Monday, December 25, 2017

2017: The year of becoming.


When I sit down to write this post every December, it always takes me some time to collect myself and my memories of the year. When I write, I try to say what I mean, and mean what I say. Some things are often hard to put into words—and to write from a place of authenticity requires pause. Space. Days to mull over exactly what to say. This post usually takes a few days, if not weeks to come together. This year, I had the title for this post long before I knew what I would say. I just knew that this year was about becoming.

I look back and allow memories to come to the fore. I think of the ones that seem to recycle themselves time and time again; the ones that seem particularly glittery and, in turn, the not-so-glittery moments. The memories that stand out for me the most when I think of 2017, are those of the times I spent outdoors. The way I can so clearly remember my heart swelling being in these high and wild places, and how it was almost as if my very cells were carrying euphoria around my body, despite the strenuous effort it took to ascend in the first place. Not just the physical effort of climbing uphill, but the effort of intending to go, planning, packing a bag, preparing food, waking up, driving there—week in, week out. This year I may have worked and earned very little, but what I gained in physical strength and received in emotional remuneration are worth more than what money could ever buy—for these memories are what will stick in my mind when I reach the end of my days. I work just enough to be able to afford to hike, climb, shoot and live, but not so much that I don't have time to enjoy the entire reason I am here in the first place. So often I'd just find myself saying out loud, “we live here”.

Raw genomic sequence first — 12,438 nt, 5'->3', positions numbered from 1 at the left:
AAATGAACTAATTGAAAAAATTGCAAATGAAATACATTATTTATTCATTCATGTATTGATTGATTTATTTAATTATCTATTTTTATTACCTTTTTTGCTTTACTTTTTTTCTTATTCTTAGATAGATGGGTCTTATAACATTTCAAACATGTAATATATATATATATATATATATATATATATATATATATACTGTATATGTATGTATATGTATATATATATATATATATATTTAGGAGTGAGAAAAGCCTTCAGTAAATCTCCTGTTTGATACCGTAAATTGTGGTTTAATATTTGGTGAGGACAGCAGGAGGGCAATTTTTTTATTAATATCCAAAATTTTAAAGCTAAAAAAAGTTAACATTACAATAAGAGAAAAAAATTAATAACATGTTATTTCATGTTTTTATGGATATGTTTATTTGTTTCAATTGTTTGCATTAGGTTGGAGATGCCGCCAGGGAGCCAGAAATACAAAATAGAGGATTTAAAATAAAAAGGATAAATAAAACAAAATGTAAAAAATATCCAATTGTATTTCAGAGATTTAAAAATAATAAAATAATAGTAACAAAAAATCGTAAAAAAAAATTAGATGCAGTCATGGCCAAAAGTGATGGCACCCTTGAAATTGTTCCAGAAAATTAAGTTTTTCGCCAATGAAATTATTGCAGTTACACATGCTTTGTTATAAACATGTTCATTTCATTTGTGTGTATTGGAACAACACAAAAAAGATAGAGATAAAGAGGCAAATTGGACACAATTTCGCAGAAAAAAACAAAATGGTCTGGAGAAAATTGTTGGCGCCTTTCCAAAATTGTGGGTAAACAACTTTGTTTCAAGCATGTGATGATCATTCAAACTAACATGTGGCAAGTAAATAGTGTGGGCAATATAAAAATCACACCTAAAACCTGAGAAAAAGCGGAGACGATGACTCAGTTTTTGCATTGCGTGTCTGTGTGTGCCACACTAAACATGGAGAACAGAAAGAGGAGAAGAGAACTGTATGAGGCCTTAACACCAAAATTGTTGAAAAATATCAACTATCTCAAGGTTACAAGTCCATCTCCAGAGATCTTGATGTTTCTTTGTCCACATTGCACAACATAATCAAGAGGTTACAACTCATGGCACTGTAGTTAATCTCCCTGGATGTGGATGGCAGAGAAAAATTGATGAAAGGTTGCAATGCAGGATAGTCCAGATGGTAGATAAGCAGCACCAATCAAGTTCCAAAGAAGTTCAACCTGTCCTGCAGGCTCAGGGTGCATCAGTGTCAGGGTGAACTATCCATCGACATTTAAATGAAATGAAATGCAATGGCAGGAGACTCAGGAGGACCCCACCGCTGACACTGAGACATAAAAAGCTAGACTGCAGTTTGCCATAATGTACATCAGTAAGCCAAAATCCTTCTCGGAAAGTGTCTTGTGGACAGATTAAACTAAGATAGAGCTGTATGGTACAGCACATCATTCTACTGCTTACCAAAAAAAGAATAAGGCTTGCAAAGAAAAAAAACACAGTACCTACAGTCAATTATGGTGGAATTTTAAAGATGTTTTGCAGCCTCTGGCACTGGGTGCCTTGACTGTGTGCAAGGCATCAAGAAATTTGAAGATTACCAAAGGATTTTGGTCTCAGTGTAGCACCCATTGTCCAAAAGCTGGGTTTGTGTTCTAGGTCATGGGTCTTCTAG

Saturday, November 25, 2017

Kinney Lake Trail, Mt. Robson Provincial Park.



At the start of October, Martin's mother, uncle and brother visited us and the Rockies. Apart from showing them some of my favourite hikes around Banff & Canmore, we were lucky enough to join them up north in Jasper for a few days. On our last day we visited the Kinney Lake Trail in Mt. Robson Provincial Park, just across the border to British Columbia. It was a totally different world to the hikes I'd been doing further south—full of lush forest, moss, large toadstools and mushrooms and maple leaves growing in wild abandon.